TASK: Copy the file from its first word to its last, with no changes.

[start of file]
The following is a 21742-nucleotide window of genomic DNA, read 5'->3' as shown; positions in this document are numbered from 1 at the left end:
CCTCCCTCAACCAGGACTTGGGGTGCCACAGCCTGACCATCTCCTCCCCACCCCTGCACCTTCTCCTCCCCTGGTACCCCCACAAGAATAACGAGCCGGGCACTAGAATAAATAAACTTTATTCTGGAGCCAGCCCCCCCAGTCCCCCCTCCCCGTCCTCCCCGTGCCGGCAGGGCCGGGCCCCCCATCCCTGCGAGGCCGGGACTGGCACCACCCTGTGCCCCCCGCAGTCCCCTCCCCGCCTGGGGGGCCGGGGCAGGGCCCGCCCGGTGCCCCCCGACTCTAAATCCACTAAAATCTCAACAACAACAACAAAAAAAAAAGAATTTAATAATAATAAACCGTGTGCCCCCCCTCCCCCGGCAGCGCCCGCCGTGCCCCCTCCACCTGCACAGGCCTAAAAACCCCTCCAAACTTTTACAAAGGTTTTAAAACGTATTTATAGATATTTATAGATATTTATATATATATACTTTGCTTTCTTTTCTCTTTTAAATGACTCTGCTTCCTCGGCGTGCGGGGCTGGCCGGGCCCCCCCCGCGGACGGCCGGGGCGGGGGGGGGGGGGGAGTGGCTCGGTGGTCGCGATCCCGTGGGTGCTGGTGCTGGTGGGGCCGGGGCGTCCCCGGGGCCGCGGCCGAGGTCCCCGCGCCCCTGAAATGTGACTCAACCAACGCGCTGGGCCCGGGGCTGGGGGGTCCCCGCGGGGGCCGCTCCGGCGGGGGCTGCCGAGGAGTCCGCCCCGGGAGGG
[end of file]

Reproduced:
The following is a 21742-nucleotide window of genomic DNA, read 5'->3' as shown; positions in this document are numbered from 1 at the left end:
CCTCCCTCAACCAGGACTTGGGGTGCCACAGCCTGACCATCTCCTCCCCACCCCTGCACCTTCTCCTCCCCTGGTACCCCCACAAGAATAACGAGCCGGGCACTAGAATAAATAAACTTTATTCTGGAGCCAGCCCCCCCAGTCCCCCCTCCCCGTCCTCCCCGTGCCGGCAGGGCCGGGCCCCCCATCCCTGCGAGGCCGGGACTGGCACCACCCTGTGCCCCCCGCAGTCCCCTCCCCGCCTGGGGGGCCGGGGCAGGGCCCGCCCGGTGCCCCCCGACTCTAAATCCACTAAAATCTCAACAACAACAACAAAAAAAAAAGAATTTAATAATAATAAACCGTGTGCCCCCCCTCCCCCGGCAGCGCCCGCCGTGCCCCCTCCACCTGCACAGGCCTAAAAACCCCTCCAAACTTTTACAAAGGTTTTAAAACGTATTTATAGATATTTATAGATATTTATATATATATACTTTGCTTTCTTTTCTCTTTTAAATGACTCTGCTTCCTCGGCGTGCGGGGCTGGCCGGGCCCCCCCCGCGGACGGCCGGGGCGGGGGGGGGGGGGGAGTGGCTCGGTGGTCGCGATCCCGTGGGTGCTGGTGCTGGTGGGGCCGGGGCGTCCCCGGGGCCGCGGCCGAGGTCCCCGCGCCCCTGAAATGTGACTCAACCAACGCGCTGGGCCCGGGGCTGGGGGGTCCCCGCGGGGGCCGCTCCGGCGGGGGCTGCCGAGGAGTCCGCCCCGGGAGGG